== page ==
Netflix Starts Cracking Down Harder On Password Sharing
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  • 31/03/2022
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Netflix Starts Cracking Down Harder On Password Sharing

from the chasing-bad-money-with-worse-money dept

Thu, Mar 17th 2022 08:00pm - Tim Cushing

Apparently, it’s not enough that we pay their salaries and buy their uniforms, vehicles, and weapons. We’re also expected to foot the bill when law enforcement officers fuck up so badly they can’t even avail themselves of qualified immunity, a Supreme Court-created legal doctrine that has been watered down for decades, allowing all but the most egregious violators of rights to walk away from their misconduct.

The biggest cities cause the most damage to taxpayers, as is to be expected. New York City alone managed to rack up a half-billion in lawsuit settlements over two years, thanks to officers who have rarely had to fear being punished by their employer for violating policies and rights.

Nearly every law enforcement officer in the nation is indemnified by the cities they work for, which means that losing a lawsuit means the officer in the wrong loses nothing of value. They don’t lose their own money and, in most cases, they don’t even lose their jobs or law enforcement certification.

Law enforcement agencies love the powers they’ve been granted. They have almost zero interest in the accountability that’s supposed to be bundled with these powers. When anyone threatens to make officers more accountable, government officials, law enforcement “leaders,” and police unions step up to decry proposed measures, claiming almost any attempt to pair power with responsibility will threaten public safety.

In what is surely an undercount of the true fiscal cost, the Washington Post has totalled up the financial damage to taxpayers caused by police officers who violate rights. Using public records requests and court documents, the Washington Post claims the total is at least $3 billion over the last decade.

The Post collected data on nearly 40,000 payments at 25 of the nation’s largest police and sheriff’s departments within the past decade, documenting more than $3.2 billion spent to settle claims.

Netflix Starts Cracking Down Harder On Password Sharing

Caveat 1: this only covers the nation’s 25 largest law enforcement agencies — a number that includes the NYPD, which has shown it’s capable of racking up a quarter billion annually in settlements. There are nearly 18,000 law enforcement agencies in the United States, which indicates this number is only the outsized tip of the iceberg.

Caveat 2: this excludes settlements under $1,000. This may have made the math simpler, but ignores the fact that even small settlements add up to real money if there’s enough of them.

Far more valuably, this report identifies officers costing taxpayers far more money than they should. Because law enforcement agencies rarely punish officers for wrongdoing, citizens are repeatedly asked to bail out the worst officers.

The Post found that more than 1,200 officers in the departments surveyed had been the subject of at least five payments. More than 200 had 10 or more.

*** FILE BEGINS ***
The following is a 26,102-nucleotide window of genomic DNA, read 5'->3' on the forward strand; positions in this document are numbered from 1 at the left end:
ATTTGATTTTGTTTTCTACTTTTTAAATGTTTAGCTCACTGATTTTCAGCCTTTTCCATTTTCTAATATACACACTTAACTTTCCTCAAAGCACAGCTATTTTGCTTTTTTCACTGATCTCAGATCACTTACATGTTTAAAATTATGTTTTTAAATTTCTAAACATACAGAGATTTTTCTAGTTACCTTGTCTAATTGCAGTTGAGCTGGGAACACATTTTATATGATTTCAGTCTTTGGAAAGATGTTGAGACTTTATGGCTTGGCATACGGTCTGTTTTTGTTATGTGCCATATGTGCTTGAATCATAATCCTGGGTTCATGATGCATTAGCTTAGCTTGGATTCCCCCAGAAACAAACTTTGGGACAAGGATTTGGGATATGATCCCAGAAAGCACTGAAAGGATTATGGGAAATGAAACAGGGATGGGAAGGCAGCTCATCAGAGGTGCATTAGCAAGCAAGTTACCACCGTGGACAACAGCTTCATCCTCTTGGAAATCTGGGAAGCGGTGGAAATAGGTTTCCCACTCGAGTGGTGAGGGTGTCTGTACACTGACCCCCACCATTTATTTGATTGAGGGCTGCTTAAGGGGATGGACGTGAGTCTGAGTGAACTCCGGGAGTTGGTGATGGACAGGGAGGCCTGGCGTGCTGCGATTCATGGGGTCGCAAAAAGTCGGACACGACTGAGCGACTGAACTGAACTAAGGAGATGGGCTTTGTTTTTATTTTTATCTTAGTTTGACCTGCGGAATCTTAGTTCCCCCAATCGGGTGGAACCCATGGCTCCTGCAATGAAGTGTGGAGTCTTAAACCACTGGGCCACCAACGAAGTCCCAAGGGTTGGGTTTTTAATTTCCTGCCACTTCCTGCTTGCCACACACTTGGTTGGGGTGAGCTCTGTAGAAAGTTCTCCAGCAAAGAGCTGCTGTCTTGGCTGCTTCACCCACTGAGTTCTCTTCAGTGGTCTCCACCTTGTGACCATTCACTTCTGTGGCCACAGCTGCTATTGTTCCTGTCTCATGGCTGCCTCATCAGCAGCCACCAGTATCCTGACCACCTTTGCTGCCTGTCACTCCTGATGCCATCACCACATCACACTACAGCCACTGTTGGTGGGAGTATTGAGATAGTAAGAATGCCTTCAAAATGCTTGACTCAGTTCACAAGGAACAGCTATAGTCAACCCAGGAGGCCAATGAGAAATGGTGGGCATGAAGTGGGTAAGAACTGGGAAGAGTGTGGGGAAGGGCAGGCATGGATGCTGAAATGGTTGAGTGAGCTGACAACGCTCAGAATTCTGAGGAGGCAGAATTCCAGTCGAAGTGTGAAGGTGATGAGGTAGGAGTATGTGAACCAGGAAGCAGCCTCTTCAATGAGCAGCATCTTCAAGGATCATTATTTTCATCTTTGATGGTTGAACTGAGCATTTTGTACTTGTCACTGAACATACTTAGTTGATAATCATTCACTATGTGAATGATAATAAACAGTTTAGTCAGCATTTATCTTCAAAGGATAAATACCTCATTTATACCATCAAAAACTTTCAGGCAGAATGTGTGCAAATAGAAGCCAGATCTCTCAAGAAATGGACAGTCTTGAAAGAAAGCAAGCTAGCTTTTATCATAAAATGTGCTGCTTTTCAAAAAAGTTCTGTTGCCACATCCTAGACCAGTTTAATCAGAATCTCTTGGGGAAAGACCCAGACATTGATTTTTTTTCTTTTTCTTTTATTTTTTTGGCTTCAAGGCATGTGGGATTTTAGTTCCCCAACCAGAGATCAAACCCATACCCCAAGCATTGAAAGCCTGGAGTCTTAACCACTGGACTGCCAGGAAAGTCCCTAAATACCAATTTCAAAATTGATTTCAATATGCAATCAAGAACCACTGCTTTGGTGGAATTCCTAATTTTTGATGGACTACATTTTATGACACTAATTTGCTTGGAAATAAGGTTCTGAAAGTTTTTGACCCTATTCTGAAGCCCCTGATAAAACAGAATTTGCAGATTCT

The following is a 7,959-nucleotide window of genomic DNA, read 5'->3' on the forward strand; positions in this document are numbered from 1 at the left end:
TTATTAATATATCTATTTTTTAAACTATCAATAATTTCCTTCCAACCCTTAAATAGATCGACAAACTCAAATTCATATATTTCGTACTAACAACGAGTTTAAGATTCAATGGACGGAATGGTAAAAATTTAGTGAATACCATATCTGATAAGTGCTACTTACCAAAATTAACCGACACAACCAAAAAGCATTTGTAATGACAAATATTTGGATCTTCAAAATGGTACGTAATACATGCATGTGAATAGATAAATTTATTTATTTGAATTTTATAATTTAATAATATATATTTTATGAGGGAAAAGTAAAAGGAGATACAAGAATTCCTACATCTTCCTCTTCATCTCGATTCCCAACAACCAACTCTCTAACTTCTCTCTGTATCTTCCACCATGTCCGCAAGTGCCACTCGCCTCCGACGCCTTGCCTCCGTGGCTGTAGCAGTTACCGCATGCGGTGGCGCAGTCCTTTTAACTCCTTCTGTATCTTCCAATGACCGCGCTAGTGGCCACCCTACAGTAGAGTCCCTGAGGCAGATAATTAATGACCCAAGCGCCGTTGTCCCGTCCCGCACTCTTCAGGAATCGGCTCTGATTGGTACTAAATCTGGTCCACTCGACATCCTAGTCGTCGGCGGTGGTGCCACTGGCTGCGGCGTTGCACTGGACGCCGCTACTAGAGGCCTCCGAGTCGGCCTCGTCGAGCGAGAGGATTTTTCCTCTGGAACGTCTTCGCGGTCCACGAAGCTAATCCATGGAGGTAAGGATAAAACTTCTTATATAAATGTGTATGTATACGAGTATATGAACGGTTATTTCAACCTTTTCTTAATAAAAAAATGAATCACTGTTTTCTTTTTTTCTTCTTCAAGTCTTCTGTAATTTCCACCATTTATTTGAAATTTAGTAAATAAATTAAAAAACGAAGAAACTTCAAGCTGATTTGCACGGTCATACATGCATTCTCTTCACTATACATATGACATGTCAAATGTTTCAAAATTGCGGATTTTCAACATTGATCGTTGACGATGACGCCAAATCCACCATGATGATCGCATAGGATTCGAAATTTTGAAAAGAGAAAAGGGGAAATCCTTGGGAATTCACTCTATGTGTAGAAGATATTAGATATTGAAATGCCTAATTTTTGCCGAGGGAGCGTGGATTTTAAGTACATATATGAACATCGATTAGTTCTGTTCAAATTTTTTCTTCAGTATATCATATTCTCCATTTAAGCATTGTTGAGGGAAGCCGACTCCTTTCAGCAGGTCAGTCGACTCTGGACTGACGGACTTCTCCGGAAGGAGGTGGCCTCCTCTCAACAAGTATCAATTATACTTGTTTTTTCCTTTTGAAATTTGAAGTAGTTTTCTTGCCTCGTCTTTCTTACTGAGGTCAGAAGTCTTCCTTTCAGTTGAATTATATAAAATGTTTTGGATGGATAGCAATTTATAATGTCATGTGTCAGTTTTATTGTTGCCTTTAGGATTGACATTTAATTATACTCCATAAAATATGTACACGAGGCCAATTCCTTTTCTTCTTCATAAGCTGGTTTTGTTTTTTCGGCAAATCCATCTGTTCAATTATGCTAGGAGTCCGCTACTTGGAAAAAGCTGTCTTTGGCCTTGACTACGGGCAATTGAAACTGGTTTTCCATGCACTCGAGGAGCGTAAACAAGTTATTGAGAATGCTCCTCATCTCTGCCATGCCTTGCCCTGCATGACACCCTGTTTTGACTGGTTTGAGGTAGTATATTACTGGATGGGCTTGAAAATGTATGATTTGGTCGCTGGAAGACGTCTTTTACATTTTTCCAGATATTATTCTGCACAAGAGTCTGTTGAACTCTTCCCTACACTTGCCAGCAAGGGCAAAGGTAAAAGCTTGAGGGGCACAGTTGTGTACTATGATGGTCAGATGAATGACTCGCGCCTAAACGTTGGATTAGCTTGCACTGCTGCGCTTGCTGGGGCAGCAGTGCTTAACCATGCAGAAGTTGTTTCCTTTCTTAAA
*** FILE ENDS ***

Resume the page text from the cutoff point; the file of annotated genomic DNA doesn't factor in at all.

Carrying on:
If city officials are truly interested in saving residents money, they could just perform a little due diligence and pressure agencies to fire repeat offenders.

Officers whose conduct was at issue in more than one payment accounted for more than $1.5 billion, or nearly half of the money spent by the departments to resolve allegations, The Post found. In some cities, officers repeatedly named in misconduct claims accounted for an even larger share. For example, in Chicago, officers who were subject to more than one paid claim accounted for more than $380 million of the nearly $528 million in payments.

City officials may not be able to catch onto patterns of abuse, what with their election cycle turnover. But cop shops surely know which cops are the worst and which ones are causing them the most legal headaches. And they’ve done nothing. This may have something to do with extremely restrictive union contracts that make firing bad officers almost impossible. Or it may have something to do with bad cops being considered good cops, because they generate plenty of arrests and busts. And when budgets are on the line, the ends justify the means.

Settlements also contribute to this lack of accountability. When governments feel a suit is unwinnable because an officer is clearly in the wrong, settlement agreements silence the wronged citizen by placing restrictions on their discussions of the lawsuit while appending boilerplate saying the sued officer and the city overseeing them admit no wrongdoing. And if there was no wrongdoing (at least according to the settlement agreement), there’s no reason to note this lawsuit and its allegations in the officer’s permanent record, ensuring everyone remains ignorant of past misconduct.

That allows this cycle to continue indefinitely. The cost to the American public is far higher than the billions of dollars paid out to victims of police misconduct. The cycle encourages law enforcement agencies to remain insular, separating themselves from the people they serve with opacity and self-serving statements about standing up for what’s right and good, but almost never where it matters most: when policing their own.

Filed Under: civil liberties, civil rights, police, police payouts

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